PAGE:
Greedy little worlds: Need to reconsider ‘responsible consumerism’

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world-enviro“All we ever want is more
A lot more than we had before
So take me to the nearest store…”
The “greedy little world” that Shania Twain alludes to in her superhit single is not something which we can unfortunately hum along and forget about. The World Environment Day, celebrated globally on June 5, passed by with nothing much happening in India, except the usual call for planting more trees. An interesting comment, however, was made by Union Minister for Science & Technology, Dr Harsh Vardhan, who bringing in the theme of this year’s global events (‘Seven billion dreams. One planet. Consume with care.’), called for “a culture of responsible consumerism”.
The minister said that air pollution in India’s sprawling metro cities was recognised as a major threat to the future generations. This corroborates what a recent WHO report found out- that India has 13 of the 25 most-polluted cities in the world, with New Delhi getting the dubious distinction of bagging the top spot. This claim has been contested by the Indian government, which acknowledges the poor urban air scenario but maintains that it is certainly not the worst.
Semantics aside, the problem of urban pollution is a critical one and Indian cities have constantly found a place in several rankings as being the worst to live in. A recent study by Kolkata-based cancer institute showed irreversible lung damage in Delhi school children due to breathing in the toxic air. When Gardiner Harris, a New York Times correspondent, wrote about his family’s difficult experience with his 12-year-old son developing full blown asthma due to Delhi’s air pollution, his story found resonance with countless Indian families too, who suffer (mostly) silently from contaminated water, air, land, food and what not, compromising their ability to lead fulfilling lives in myriad ways.
In the midst of this environmental powder keg like situation, one can surely go beyond a phrase like developing a “culture of responsible consumerism”- another of those things which just sounds weighty, doesn’t say much and does even less. Consumerism has to be understood for what it is – the drive to possess, acquire and hoard material possessions – and to tame this insatiable greed there needs to be a change in mindset, to develop a sense of community and collective living. This is, however, becoming increasingly difficult with the breakdown of societal structures which develop social harmony such as joint families and ties to native places/ communities, loss of social spaces in landscapes characterized by segregations, a constant valorising of individual consumption and propaganda/ advertising which caters to and nourishes these values.  One may think that the world is a global village, but the truth is that superficial connections have taken over several meaningful bonds, and have made us excessively individualistic. Our lifestyles and values today do not promote environmentally conscientious behaviour- use of public transport, carpooling, cycling, walking, segregation of waste, rainwater harvesting, non-use of running water for daily chores. These are a drop in the ocean, but feed into the necessary process of developing a sense of belonging and a collective responsibility.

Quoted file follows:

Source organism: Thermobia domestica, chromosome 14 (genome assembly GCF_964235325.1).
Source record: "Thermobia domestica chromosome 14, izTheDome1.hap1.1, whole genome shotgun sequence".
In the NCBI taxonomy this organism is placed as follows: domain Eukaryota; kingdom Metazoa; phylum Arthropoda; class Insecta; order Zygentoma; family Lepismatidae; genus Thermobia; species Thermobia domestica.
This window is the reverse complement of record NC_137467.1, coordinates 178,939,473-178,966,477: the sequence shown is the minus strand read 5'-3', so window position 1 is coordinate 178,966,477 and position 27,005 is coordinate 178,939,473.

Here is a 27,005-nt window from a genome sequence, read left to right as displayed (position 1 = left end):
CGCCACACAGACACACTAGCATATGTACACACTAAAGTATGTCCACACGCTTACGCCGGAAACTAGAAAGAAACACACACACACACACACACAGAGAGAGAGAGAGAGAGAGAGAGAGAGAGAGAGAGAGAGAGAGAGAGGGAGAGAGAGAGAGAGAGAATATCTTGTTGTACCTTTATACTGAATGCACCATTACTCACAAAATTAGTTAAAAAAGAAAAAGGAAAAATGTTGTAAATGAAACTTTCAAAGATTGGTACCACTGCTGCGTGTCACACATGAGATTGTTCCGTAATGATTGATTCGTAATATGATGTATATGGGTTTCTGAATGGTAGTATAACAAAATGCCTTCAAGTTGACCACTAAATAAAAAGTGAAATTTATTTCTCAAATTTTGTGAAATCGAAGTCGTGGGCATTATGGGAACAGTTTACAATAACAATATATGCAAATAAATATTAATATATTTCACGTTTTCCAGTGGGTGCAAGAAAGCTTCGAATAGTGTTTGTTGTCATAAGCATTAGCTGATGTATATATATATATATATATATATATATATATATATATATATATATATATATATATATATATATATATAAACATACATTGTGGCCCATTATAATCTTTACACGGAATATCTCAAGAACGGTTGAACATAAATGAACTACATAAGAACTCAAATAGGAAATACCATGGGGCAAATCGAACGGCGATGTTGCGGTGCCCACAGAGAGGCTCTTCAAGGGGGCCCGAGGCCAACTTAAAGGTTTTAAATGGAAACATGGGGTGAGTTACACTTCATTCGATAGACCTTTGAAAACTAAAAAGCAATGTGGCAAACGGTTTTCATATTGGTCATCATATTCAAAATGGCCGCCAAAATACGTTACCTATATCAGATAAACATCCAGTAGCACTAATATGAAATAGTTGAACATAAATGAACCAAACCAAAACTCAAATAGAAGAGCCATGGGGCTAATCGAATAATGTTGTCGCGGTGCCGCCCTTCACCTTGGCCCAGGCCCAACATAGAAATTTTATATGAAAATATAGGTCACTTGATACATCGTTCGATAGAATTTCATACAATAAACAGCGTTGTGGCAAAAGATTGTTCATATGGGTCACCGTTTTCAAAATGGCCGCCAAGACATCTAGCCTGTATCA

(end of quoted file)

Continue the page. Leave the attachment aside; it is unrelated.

Given that revisiting the past glories (imagined and real) of India is in vogue, it may be worthwhile to recall that the pursuit of ‘the good life’ through practice of renunciation of material goods- Vairāgyara (loosely translated as detachment towards worldly possessions) – and respect for all forms of life (with animism surviving even in mainstream religion) has a strong lineage in several socio-religious-cultural traditions of the subcontinent. Invoking these cultures of sharing, community living and responsibility towards all living creatures rather than a watered down Western ideal when giving a broad brush theme for environmental conservation, could then be more useful.


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